MM0704, Lesson 4
To explain the action of saturable transformers, assume there is no load on the secondary. Also, assume the applied
voltage is a higher value than that needed to cause enough current to flow to saturate the core. Figure 4-26 is a graph of
this transformer's operation. At time T0, Ip is at zero and Es is at a maximum negative value, since it lags Ip by 90.
As the primary current starts to build up in a positive direction, Es starts to decrease toward zero. At time T1 on the Ip
curve, the current has reached a value where the core is magnetically saturated. Any further increase in Ip does not
affect the flux, and no voltage is induced in the secondary. At time T1, Es therefore drops to zero. Since the core is
saturated, the inductive reactance of the primary will not prevent Ip from reaching a high value. The dotted line on the
Ip curve represents the normal current flow without saturation.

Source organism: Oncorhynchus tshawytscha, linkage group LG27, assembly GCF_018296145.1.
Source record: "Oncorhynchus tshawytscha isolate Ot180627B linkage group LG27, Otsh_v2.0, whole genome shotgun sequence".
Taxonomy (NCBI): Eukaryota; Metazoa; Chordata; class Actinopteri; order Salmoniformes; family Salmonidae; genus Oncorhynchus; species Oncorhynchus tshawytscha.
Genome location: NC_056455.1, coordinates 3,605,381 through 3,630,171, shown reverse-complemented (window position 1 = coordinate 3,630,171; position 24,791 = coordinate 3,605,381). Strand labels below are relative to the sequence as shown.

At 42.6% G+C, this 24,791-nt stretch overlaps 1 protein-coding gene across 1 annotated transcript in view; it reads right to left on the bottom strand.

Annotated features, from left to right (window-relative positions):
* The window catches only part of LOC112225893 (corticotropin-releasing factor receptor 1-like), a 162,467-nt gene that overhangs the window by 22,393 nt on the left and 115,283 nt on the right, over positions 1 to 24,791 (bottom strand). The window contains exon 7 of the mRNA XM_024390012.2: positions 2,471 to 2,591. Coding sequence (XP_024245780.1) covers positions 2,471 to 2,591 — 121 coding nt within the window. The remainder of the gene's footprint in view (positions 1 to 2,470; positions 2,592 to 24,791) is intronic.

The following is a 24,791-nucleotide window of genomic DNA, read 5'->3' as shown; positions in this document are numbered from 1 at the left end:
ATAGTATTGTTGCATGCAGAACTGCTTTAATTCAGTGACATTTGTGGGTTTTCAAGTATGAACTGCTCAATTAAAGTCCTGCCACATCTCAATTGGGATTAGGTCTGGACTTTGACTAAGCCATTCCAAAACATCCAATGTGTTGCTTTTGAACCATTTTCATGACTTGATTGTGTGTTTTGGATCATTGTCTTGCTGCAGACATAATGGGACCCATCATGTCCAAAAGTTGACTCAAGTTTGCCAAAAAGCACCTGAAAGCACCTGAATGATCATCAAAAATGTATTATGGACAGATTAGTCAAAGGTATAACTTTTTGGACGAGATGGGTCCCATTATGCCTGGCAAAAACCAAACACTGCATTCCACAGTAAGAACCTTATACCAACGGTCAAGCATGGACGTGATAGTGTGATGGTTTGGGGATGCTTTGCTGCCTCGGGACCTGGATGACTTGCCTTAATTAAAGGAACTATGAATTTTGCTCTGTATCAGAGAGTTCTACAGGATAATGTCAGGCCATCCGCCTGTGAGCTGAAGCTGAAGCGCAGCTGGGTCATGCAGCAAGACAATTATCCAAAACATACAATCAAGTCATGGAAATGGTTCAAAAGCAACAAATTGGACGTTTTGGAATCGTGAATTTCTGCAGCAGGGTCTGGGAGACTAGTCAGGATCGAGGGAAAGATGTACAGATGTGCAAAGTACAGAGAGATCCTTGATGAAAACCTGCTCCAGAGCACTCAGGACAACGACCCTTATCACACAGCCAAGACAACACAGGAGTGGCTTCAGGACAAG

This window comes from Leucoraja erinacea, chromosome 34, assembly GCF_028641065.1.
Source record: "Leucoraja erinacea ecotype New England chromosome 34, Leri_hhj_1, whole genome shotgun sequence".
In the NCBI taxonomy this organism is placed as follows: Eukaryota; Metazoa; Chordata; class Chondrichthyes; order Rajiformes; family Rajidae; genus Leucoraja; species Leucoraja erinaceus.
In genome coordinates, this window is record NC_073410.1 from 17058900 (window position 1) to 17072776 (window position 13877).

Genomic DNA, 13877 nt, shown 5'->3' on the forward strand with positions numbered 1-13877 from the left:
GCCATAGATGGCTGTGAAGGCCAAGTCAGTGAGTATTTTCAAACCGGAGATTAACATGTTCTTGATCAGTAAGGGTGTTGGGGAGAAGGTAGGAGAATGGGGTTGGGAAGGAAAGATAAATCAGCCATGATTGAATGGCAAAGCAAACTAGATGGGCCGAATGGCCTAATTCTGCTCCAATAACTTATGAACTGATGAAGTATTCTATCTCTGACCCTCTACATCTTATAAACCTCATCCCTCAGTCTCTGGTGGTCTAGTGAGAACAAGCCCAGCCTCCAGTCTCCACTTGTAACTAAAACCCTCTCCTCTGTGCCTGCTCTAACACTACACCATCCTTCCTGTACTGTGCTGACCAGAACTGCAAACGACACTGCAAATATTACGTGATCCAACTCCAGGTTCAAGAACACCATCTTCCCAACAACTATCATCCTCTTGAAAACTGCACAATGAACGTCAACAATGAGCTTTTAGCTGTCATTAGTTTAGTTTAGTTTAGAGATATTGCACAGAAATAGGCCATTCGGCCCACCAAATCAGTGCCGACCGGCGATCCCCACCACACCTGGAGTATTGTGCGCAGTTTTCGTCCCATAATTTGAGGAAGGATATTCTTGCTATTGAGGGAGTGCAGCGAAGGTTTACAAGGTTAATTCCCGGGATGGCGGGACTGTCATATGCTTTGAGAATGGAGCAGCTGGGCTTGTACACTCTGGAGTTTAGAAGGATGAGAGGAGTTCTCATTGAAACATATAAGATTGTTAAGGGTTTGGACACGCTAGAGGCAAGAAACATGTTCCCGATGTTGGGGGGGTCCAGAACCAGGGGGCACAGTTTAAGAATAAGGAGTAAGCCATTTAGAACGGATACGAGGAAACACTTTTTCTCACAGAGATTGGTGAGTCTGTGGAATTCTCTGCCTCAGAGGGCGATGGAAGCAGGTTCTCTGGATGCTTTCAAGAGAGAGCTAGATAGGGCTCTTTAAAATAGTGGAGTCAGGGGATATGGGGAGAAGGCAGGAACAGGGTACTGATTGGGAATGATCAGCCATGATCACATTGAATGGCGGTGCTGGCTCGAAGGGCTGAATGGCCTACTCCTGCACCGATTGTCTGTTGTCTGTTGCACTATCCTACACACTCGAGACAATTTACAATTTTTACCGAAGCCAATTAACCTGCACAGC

As long as Ip remains at a value higher than that necessary to saturate the core, the flux produced will remain at a
constant level, and no voltage will be induced in the secondary. This action is shown from T1 to T2. At time T2, Ip
has reached the value necessary to saturate the core and is decreased below that point. Since the flux is again changing,
a voltage is induced in the secondary and Es rises to its positive maximum value at T3. Toward T4, Ip is increasing in
amplitude in the negative direction and, at T4, again produces magnetic saturation in the core. With the flux again
Figure 4-26. Output Waveshape of a Saturable Transformer.